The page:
Deliver Us From Evil

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Remo D
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Joined: Sat Jan 29, 2000 10:00 pm
Location: Marina, CA U.S.A.

Deliver Us From Evil

Post by Remo D »

Director Scott Derrickson arrived on the scene with the compromised HELLRAISER: INFERNO, which needed Pinhead about as much as it needed a... er... pin in the head. The actual film was one of the very few pseudo-HELLRAISER sequels to prove actually worth watching on its own and established Derrickson as a specialist in "true crime" flavored horror.

His theatrical debut, THE EXORCISM OF EMILY ROSE, was heavily criticized by those familiar with the actual details of the true-life case that inspired it--some went so far as to brand it a travesty. Point taken, so be it. As a fictionalized motion picture (which, of course, is exactly what it was), it was a powerful horror/courtroom thriller which treated both sides of the supernatural debate with equal weight.

And SINISTER sealed the deal as Ethan Hawke attempted to prove that the supernatural, of course, had nothing to do with the ghastly crimes he was eager to exploit in a book...

Now comes DELIVER US FROM EVIL, which first made itself known with a much-too-familiar title and a teaser trailer that made it look like the latest variant on PARANORMAL ACTIVITY (though, of course, "inspired by a true story")--in fact, it was only the name "Scott Derrickson" that made me want to see it at first.

Well, P.A. it ain't, and it's not a "found footage" movie in the slightest, either. What the trailer did NOT tell you is that this "true story" (from the memoirs of NYPD officer Ralph Sarchie) is, on the surface, merely the latest re-take on that granddaddy known as THE EXORCIST, starting as it does with the uncovering of an evil force in Iraq and climaxing as it does with... an exorcism. However, DELIVER US FROM EVIL does NOT tell us the same story in between...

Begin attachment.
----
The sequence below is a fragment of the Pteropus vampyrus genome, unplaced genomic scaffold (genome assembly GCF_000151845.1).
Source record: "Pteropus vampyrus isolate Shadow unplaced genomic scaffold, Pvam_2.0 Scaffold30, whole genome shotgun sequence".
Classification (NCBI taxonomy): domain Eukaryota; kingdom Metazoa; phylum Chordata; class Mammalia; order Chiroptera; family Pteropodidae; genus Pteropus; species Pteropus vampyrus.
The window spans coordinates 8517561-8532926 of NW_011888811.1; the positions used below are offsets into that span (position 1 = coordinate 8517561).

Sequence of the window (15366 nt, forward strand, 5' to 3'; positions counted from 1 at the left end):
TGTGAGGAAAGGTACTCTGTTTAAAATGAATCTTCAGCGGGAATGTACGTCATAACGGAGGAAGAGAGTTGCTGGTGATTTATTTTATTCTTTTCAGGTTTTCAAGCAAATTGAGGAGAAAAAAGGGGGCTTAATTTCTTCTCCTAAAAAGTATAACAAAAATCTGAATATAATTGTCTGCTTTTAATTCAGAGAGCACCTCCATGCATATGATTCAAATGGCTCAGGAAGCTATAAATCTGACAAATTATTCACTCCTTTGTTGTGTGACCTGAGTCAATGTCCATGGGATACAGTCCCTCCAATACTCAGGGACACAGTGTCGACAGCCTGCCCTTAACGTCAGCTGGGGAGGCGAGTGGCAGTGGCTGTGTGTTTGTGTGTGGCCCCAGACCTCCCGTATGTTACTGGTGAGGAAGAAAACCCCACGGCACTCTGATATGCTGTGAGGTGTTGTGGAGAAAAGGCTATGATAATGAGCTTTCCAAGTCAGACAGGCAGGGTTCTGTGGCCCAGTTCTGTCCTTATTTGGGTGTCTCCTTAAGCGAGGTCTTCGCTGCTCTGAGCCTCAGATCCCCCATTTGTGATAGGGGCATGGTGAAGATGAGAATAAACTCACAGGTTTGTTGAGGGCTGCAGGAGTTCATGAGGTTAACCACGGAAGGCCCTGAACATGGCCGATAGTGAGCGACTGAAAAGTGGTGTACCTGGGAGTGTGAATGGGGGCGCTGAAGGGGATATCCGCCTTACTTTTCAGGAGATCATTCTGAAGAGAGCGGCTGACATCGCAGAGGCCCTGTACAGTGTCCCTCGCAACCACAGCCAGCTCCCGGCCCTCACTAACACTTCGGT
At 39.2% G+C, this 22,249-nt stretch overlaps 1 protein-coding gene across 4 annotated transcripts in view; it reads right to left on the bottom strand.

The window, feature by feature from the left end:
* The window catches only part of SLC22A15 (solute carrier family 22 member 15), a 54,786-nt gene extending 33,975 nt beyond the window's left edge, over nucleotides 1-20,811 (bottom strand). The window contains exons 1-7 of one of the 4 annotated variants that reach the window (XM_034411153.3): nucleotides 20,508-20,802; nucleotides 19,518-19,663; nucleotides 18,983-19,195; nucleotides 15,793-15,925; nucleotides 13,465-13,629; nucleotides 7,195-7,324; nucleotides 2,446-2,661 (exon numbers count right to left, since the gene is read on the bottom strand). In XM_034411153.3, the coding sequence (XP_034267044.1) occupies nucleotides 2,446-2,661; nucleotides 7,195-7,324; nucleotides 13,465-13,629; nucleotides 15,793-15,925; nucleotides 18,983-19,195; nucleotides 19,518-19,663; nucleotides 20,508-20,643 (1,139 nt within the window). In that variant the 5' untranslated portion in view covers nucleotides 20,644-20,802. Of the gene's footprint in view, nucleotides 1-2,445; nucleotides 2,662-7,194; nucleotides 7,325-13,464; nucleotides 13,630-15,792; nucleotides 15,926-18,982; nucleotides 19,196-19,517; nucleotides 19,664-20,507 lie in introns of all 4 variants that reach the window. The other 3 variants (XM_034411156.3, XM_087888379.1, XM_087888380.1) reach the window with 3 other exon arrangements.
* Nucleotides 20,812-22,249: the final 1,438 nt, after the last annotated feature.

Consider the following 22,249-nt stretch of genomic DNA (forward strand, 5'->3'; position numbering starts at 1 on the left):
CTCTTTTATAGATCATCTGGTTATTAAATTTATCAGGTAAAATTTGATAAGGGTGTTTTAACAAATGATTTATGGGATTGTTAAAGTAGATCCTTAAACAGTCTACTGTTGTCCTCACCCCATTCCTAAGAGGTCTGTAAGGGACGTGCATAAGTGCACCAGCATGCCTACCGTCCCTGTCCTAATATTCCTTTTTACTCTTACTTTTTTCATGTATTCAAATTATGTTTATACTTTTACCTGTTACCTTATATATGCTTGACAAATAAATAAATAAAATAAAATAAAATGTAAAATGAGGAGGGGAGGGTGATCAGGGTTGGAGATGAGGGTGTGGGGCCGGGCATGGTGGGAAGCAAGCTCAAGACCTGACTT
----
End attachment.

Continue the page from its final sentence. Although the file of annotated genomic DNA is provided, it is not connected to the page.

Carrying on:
Ralph Sarchie (Eric Bana) has been enduring the worst of what humanity has to offer in his Bronx graveyard shift; but he presses on, getting what little enjoyment he can out of his banter with his partner Butler (Joel McHale), putting "the job" ahead of his wife and young daughter (Olivia Munn and Lulu Wilson), and employing his mysterious "radar" to direct him to the calls he knows he has to handle personally.

As our story opens, Sarchie encounters a string of violent acts which involve such linking elements as the frantic scratching of the floor, mysterious losses of power (including holy candlelight) and nastiness involving animals and children alike. The narrative quickly takes us to a terrific set piece in the Bronx Zoo, with only emergency lighting and night-vision goggles available to they officers when they try to track down a dangerous suspect...

...but let's dispense with the details as much as possible. On paper, they're either going to lead to spoilers or they're simply going to sound much too familiar and do the film a disservice. Yes, Sarchie is a lapsed Catholic. And of course a Jesuit priest (Edgar Ramirez as Father Mendoza) is going to persist in dragging Sarchie's latent faith to the surface even as the evil he's uncovered threatens to reach out to Sarchie and his unwitting family. But the characters (never mind how true they are to either "real life" or Sarchie's book--we are watching a MOVIE no matter what they tell us) remain engaging and share good chemistry throughout the film ("I'm N.A., not A.A.!"); the standard manifestations of possession are very cleverly blended with a generous sampling of songs by The Doors (not to mention the old classic "Pop Goes The Weasel") in one of the best touches; and Derrickson maintains his knack for setting up disturbing, violent and frightening scenes and imagery without ever letting the pace slacken (remarkable for a film of this length in this day and age). So by the time we actually GET to the teaser scene with the ridiculously creepy stuffed owl... well, it's pretty damn scary at that!

Who needs yet another exorcism movie? Well, substitute any horror trope you like for the word "exorcism" in that question. We keep coming back to this material because there's a rich AND current history behind it, and because it works. DELIVER US FROM EVIL is a solid, effective shocker no matter what you think of from whence it sprang.

Oh, and opening it on the Fourth of July weekend was pretty much its death knell, so you'd better hurry. But really... REALLY? More people wanted to see TAMMY? Well... maybe it IS scarier... but I'll never know.
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